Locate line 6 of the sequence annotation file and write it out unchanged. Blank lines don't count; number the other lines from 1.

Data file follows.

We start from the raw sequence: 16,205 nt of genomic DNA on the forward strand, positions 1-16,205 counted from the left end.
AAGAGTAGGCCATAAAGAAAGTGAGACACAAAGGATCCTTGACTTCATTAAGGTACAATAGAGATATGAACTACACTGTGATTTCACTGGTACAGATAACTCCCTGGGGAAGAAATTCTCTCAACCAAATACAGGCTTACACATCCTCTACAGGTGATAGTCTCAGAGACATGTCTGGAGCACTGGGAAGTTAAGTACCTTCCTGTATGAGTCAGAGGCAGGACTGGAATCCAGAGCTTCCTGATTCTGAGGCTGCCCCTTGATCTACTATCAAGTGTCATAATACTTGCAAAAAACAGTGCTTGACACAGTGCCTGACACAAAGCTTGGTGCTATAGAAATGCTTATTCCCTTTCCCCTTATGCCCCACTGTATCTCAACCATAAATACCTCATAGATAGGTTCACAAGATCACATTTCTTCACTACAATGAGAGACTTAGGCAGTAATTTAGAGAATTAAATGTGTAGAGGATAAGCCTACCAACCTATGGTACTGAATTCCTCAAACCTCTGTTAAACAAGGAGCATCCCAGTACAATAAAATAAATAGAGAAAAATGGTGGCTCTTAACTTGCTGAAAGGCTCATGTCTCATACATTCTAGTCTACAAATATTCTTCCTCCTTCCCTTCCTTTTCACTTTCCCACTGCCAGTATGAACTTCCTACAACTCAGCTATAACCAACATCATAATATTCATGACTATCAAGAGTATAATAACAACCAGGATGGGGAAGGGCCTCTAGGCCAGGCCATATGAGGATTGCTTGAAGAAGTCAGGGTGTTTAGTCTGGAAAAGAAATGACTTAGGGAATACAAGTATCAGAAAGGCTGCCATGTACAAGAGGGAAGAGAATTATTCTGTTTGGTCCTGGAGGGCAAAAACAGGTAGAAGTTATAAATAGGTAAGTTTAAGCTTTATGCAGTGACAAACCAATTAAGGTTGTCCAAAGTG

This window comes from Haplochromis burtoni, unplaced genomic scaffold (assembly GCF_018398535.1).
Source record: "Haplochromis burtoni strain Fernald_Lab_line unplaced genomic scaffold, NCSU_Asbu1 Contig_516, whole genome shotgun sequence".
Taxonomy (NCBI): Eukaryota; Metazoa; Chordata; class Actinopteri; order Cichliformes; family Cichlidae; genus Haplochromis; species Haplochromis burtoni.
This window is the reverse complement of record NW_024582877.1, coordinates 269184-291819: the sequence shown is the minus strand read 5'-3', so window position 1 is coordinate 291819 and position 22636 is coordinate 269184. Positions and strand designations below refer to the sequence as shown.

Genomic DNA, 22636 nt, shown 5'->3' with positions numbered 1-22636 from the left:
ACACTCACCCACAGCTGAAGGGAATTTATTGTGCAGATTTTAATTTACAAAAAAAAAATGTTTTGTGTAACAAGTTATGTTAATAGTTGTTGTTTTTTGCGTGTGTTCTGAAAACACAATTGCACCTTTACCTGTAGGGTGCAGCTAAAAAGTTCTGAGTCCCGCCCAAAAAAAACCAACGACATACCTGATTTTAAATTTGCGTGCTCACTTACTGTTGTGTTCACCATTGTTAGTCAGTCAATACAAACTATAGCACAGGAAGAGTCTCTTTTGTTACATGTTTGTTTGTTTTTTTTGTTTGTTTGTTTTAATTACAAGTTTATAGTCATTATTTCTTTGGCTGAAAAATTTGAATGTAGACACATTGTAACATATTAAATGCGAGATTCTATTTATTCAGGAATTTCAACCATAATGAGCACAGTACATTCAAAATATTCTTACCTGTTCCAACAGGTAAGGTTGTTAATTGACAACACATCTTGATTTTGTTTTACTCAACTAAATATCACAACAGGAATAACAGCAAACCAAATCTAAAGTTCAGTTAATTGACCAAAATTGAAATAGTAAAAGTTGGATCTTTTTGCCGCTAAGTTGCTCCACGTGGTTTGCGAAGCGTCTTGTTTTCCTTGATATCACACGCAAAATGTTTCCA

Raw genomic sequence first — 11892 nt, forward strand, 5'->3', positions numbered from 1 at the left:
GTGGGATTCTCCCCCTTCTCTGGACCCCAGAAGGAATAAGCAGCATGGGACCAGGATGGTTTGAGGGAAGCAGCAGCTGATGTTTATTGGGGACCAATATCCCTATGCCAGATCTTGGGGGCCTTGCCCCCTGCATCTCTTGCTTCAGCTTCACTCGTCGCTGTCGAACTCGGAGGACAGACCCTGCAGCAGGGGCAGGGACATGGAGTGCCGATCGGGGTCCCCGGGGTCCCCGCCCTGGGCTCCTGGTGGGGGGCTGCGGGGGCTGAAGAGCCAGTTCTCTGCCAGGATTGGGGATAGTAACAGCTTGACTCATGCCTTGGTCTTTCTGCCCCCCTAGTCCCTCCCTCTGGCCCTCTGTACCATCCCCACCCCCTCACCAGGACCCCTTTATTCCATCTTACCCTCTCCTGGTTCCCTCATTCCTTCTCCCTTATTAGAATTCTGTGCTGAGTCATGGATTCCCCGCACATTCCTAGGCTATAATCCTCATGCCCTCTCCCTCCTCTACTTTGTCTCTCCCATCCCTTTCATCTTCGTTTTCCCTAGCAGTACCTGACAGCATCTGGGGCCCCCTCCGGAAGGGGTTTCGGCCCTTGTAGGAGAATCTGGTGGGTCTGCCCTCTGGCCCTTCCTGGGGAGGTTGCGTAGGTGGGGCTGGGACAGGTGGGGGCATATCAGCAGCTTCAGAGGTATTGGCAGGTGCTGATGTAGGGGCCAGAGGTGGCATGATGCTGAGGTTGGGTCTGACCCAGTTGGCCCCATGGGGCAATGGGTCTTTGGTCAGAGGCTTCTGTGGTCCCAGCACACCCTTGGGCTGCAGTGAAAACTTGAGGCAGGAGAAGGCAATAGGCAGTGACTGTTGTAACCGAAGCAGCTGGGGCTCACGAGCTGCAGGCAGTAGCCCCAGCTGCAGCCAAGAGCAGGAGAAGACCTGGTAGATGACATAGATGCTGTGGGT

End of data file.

This window is the reverse complement of record NW_024582877.1, coordinates 269184-291819: the sequence shown is the minus strand read 5'-3', so window position 1 is coordinate 291819 and position 22636 is coordinate 269184. Positions and strand designations below refer to the sequence as shown.